The Gosplan Garage is a building that serves as a garage and repair shop for vehicles, located on the outskirts of the capital city of the Russian Federation, Moscow.
The garage got its name from the State Planning Committee that was responsible for the central economic planing of the Soviet Union, which was most commonly known as Gosplan. The responsible architect who designed this Soviet avant-garde marvel that borders the line of futurism, is none other bu Konstantin Melnikov, which actually is the last realized project during his career.
Built between 1932 and 1934 at Aviamotornaya Street, although some sources say that it was finished in 1936, it is a significant Soviet monument that speaks about the historic past when the architects were bold enough to use futurism, splashed more with Soviet style architecture.
The garage building has only one floor, which is adjacent to another building that has three floors, and the main feature is the flute-like looking frontal façade that has a big window that allows the daylight to enter the interior and be of a bigger help to the workers inside, without the need for additional lightning.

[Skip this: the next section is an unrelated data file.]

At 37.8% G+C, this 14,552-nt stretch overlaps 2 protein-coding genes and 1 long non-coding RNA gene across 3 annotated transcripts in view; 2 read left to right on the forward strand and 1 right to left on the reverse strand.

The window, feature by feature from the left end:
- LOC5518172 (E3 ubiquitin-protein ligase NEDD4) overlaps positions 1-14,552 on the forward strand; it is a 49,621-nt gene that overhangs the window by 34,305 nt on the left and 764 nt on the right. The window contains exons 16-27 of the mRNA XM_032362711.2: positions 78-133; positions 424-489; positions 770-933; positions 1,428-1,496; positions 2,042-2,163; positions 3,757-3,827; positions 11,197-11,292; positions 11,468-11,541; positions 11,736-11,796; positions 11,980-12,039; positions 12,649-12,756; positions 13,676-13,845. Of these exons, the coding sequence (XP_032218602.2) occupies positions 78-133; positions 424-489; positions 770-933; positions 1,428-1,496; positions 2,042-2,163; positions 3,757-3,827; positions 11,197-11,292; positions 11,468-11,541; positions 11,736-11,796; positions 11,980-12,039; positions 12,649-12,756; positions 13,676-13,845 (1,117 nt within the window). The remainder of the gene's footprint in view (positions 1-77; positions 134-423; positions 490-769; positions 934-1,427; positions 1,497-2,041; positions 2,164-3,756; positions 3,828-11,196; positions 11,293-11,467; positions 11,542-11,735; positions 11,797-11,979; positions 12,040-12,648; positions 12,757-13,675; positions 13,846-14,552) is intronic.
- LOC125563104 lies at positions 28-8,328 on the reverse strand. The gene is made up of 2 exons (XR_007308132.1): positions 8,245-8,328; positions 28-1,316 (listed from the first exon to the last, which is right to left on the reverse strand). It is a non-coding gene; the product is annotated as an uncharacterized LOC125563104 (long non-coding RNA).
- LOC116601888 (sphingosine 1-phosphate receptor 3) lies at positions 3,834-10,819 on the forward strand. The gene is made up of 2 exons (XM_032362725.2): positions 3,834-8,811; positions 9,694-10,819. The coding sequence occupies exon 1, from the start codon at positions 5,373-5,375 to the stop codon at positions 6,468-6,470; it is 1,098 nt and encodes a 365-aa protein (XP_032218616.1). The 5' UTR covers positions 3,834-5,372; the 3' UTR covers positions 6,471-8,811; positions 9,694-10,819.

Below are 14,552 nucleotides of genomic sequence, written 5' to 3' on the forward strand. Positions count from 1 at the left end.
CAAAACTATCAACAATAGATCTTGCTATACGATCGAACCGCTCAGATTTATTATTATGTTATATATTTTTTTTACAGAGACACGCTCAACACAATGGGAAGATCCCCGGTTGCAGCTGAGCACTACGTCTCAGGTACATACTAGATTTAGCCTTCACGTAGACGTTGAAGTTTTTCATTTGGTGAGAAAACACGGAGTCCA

The specially designed curves of the “pipe” look like they have been added like layers to get the shape they have for the moment. Nonetheless, being one of the most impressive works of Melnikov, in 1990 the garage was included on the list of objects of cultural heritage, and additionally in 1997 was assigned the list of Historic Monuments, which allowed the building to be privatized.
There was a fire in 2014 that destroyed the interior of the garage, however, the exterior was almost intact, and as it is featured in many tours around Moscow, nowadays the garage gets a lot of audience as people are coming to see one of the masterpieces Melnikov did.